Today I learned in class about learning new skills and talking about technology. In almost all tech companies, teams meet in the morning to have a daily stand-up meeting. This is where all team members come together around a whiteboard and literally stand-up in-front of the team and present what they are working on for the day, what they’ve accomplished, and what’s in their way, known as blockers. This skill is developed with time and practice, and it’s critical to build. It’s very important to learn to communicate with other team members about what is going on in your code environment. This is not the only place this happens, of course. In code planning teams are asked to research, plan and present proposals of how a system should be structured, and then delegate the tasks of building it! It’s quite incredible how we humans can conjure an image, cultivate the idea, formulate the words to convey and execute it with intention. This skill isn’t necessarily hard to learn, but it does take dedication. It takes practice and commitment.

The link CSS pseudo-class represents an element that has not yet been visited. It matches every unvisited <a>, <area>, or <link> element that has an href attribute. Styles defined by the link pseudo-class will be overridden by any subsequent link-related pseudo-class (active, hover, or visited) that has at least equal specificity. To style links appropriately, put the link rule before all other link-related rules, as defined by the LVHA-order: link, visited, hover, active. Use any-link to select an element independent of whether it has been visited or not. By default, most browsers apply a special color value to visited links. Thus, the links in this example will probably have special font colors only before you visit them. (After that, you'll need to clear your browser history to see them again.) However, the background-color values are likely to remain, as most browsers do not set that property on visited links by default.

HTML5 is the latest evolution of the standard that defines HTML. The term represents two different concepts. It is a new version of the language HTML, with new elements, attributes, and behaviors, and a larger set of technologies that allows the building of more diverse and powerful Web sites and applications. This set is sometimes called HTML5 & friends and often shortened to just HTML5. Designed to be usable by all Open Web developers, this reference page links to numerous resources about HTML5 technologies, classified into several groups based on their function. Semantics: allowing you to describe more precisely what your content is. Connectivity: allowing you to communicate with the server in new and innovative ways. Offline and storage: allowing webpages to store data on the client-side locally and operate offline more efficiently. Multimedia: making video and audio first-class citizens in the Open Web. 2D/3D graphics and effects: allowing a much more diverse range of presentation options. Performance and integration: providing greater speed optimization and better usage of computer hardware. Device access: allowing for the usage of various input and output devices. Styling: letting authors write more sophisticated themes.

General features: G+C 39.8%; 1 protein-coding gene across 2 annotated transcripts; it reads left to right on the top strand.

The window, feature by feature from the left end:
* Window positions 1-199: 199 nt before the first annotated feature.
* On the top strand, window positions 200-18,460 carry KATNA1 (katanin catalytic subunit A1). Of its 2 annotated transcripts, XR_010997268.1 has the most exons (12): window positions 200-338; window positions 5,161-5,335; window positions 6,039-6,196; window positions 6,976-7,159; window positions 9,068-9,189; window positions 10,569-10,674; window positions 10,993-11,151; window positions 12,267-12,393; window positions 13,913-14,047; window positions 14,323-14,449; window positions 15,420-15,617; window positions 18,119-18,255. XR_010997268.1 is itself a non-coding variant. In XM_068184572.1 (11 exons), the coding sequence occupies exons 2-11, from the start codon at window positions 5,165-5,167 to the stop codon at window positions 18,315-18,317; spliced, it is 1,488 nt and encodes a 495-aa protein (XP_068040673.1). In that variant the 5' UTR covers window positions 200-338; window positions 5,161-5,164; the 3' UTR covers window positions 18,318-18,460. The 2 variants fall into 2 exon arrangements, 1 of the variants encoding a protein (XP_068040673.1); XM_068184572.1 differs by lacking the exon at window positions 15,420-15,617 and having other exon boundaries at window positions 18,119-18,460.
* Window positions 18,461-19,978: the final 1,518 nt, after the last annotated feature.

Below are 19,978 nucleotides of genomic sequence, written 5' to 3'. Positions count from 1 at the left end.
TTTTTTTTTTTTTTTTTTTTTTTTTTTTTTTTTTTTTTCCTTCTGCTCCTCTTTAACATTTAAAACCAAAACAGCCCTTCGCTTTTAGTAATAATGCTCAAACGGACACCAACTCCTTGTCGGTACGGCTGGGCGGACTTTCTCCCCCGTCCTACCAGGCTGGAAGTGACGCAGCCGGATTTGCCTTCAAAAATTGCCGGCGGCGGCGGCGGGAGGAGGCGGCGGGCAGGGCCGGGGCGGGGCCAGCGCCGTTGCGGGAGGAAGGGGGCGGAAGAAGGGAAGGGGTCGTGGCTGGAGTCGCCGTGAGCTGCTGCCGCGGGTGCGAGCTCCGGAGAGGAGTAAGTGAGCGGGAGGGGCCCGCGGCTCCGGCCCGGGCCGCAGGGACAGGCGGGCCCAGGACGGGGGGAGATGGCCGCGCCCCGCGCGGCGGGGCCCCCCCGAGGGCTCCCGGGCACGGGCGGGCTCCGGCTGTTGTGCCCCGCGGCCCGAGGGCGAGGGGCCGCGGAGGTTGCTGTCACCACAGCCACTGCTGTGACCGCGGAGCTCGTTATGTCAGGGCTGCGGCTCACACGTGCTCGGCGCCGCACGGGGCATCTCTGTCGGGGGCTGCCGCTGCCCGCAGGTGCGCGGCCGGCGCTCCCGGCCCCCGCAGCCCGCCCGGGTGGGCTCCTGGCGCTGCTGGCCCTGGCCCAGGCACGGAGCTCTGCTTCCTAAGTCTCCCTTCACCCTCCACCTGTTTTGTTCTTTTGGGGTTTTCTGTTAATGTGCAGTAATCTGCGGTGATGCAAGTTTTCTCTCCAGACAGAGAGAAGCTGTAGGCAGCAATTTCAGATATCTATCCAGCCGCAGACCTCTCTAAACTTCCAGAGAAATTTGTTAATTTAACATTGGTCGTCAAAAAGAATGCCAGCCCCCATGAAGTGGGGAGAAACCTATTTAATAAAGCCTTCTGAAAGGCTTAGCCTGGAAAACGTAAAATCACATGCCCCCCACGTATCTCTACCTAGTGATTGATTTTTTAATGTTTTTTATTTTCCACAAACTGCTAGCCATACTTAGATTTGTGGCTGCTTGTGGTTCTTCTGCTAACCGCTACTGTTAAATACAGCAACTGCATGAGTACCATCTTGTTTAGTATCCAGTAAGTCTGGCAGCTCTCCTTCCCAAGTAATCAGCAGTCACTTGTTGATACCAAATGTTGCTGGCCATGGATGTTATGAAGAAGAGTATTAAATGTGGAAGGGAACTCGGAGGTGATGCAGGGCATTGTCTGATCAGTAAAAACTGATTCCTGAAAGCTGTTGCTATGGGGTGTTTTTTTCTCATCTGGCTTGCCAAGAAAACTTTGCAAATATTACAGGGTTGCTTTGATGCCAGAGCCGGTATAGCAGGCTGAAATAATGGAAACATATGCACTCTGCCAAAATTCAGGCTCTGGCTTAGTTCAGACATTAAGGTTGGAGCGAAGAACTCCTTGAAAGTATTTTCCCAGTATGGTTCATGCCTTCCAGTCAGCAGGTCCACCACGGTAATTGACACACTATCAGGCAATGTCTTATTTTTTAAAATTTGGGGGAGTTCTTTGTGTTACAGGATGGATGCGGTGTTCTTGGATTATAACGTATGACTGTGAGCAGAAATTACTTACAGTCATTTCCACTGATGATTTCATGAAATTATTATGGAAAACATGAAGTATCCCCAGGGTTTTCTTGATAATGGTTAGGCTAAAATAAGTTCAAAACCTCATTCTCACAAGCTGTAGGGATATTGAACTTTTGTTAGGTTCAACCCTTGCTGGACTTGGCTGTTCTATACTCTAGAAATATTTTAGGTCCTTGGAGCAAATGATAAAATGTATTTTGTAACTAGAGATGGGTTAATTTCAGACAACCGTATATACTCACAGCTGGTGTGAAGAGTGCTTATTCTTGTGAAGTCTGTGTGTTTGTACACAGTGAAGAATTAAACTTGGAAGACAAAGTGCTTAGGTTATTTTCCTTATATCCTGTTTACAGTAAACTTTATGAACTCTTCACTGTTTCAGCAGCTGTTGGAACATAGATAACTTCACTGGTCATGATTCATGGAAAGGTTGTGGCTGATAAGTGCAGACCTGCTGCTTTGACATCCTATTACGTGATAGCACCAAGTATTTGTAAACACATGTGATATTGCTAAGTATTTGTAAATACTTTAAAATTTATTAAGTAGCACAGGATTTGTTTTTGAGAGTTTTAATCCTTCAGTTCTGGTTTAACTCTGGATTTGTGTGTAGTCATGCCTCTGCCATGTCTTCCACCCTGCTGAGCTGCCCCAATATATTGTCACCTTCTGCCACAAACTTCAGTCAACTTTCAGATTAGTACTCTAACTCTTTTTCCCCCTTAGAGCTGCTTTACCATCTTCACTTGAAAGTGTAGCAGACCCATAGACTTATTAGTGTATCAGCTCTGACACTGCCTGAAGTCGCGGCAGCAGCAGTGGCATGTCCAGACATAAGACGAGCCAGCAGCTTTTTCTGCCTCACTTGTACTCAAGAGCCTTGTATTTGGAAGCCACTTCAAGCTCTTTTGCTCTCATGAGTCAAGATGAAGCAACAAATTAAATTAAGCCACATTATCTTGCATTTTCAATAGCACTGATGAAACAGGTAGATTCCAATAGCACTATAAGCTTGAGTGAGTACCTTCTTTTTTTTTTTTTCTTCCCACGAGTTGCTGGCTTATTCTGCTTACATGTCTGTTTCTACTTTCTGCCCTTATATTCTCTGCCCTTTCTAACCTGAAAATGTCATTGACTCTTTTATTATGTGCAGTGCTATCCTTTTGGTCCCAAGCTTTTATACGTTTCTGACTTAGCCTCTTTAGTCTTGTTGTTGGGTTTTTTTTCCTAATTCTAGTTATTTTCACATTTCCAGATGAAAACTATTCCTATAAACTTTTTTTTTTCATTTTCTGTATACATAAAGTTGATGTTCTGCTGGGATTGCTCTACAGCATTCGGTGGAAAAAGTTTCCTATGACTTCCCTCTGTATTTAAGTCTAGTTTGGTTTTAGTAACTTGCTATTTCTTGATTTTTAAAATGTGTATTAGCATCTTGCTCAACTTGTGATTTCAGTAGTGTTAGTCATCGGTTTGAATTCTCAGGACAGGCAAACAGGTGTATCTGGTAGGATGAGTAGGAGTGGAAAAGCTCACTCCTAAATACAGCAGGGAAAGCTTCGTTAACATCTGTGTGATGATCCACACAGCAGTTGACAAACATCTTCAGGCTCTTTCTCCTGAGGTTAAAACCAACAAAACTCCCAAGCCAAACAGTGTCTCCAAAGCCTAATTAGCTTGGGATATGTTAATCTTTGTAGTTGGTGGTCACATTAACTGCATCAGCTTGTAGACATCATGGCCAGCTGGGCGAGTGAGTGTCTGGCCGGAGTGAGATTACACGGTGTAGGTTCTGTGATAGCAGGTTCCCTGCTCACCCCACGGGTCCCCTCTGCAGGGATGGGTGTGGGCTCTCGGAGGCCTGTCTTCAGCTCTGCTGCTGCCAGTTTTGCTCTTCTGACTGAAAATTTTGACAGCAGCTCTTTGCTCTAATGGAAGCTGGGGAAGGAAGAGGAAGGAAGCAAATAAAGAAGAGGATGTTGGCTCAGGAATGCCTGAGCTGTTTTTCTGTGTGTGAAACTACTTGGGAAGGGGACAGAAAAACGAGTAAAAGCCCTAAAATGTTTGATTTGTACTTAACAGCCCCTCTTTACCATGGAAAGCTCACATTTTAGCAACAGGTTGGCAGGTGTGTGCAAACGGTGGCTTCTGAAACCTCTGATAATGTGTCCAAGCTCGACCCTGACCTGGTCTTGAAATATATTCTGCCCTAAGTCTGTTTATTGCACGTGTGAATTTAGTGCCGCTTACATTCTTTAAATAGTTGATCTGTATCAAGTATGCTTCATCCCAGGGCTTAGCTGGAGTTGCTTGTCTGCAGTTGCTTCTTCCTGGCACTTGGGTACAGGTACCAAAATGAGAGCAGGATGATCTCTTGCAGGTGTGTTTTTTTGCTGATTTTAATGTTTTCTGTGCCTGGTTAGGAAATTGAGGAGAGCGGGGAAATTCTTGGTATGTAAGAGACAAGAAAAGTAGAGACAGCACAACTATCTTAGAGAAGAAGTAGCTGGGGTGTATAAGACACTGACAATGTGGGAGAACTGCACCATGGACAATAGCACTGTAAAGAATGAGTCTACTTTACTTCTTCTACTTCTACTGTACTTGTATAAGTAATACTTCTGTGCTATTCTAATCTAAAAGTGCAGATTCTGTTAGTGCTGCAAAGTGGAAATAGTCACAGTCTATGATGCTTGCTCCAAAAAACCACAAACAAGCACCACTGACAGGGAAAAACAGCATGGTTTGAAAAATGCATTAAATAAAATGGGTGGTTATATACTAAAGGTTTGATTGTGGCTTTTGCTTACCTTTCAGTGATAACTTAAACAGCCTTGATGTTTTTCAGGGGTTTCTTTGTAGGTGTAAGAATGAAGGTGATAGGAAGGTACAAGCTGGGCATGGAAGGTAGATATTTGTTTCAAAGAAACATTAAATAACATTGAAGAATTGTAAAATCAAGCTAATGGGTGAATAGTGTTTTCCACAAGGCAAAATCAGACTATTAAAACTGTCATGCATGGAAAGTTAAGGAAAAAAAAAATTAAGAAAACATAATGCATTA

There are two primary ways to create animations on the web: with CSS and with JavaScript. Which one you choose really depends on the other dependencies of your project, and what kinds of effects you’re trying to achieve. Use CSS animations for simpler “one-shot” transitions, like toggling UI element states. Use JavaScript animations when you want to have advanced effects like bouncing, stop, pause, rewind, or slow down. If you choose to animate with JavaScript, use the Web Animations API or a modern framework that you’re comfortable with. Most basic animations can be created with either CSS or JavaScript, but the amount of effort and time differs (see also CSS vs JavaScript Performance). Each has its pros and cons, but these are good guidelines: Use CSS when you have smaller, self-contained states for UI elements. CSS transitions and animations are ideal for bringing a navigation menu in from the side, or showing a tooltip. You may end up using JavaScript to control the states, but the animations themselves will be in your CSS. Use JavaScript when you need significant control over your animations. The Web Animations API is the standards-based approach, available today in Chrome and Opera. This provides real objects, ideal for complex object-oriented applications. JavaScript is also useful when you need to stop, pause, slow down, or reverse.

Progressive enhancement is a strategy for web design that emphasizes core webpage content first. This strategy then progressively adds more nuanced and technically rigorous layers of presentation and features on top of the content as the end-user’s browser/internet connection allow. Graceful degradation is the ability of a computer, machine, electronic system or network to maintain limited functionality even when a large portion of it has been destroyed or rendered inoperative. The purpose of graceful degradation is to prevent catastrophic failure. graceful degradation becomes viable in a few situations: You retrofit an old product and you don’t have the time, access or insight to change or replace it. You just don’t have time to finish a product with full progressive enhancement (often a sign of bad planning or running out of budget). The product you have is an edge case, for example very high traffic sites where every millisecond of performance means a difference of millions of dollars. Your product by definition is so dependent on scripting that it makes more sense to maintain a “basic” version rather than enhancing one (Maps, email clients, feed readers). In all other cases, progressive enhancement will make both the end users and you happier. Regardless of environment and ability you deliver a product that works.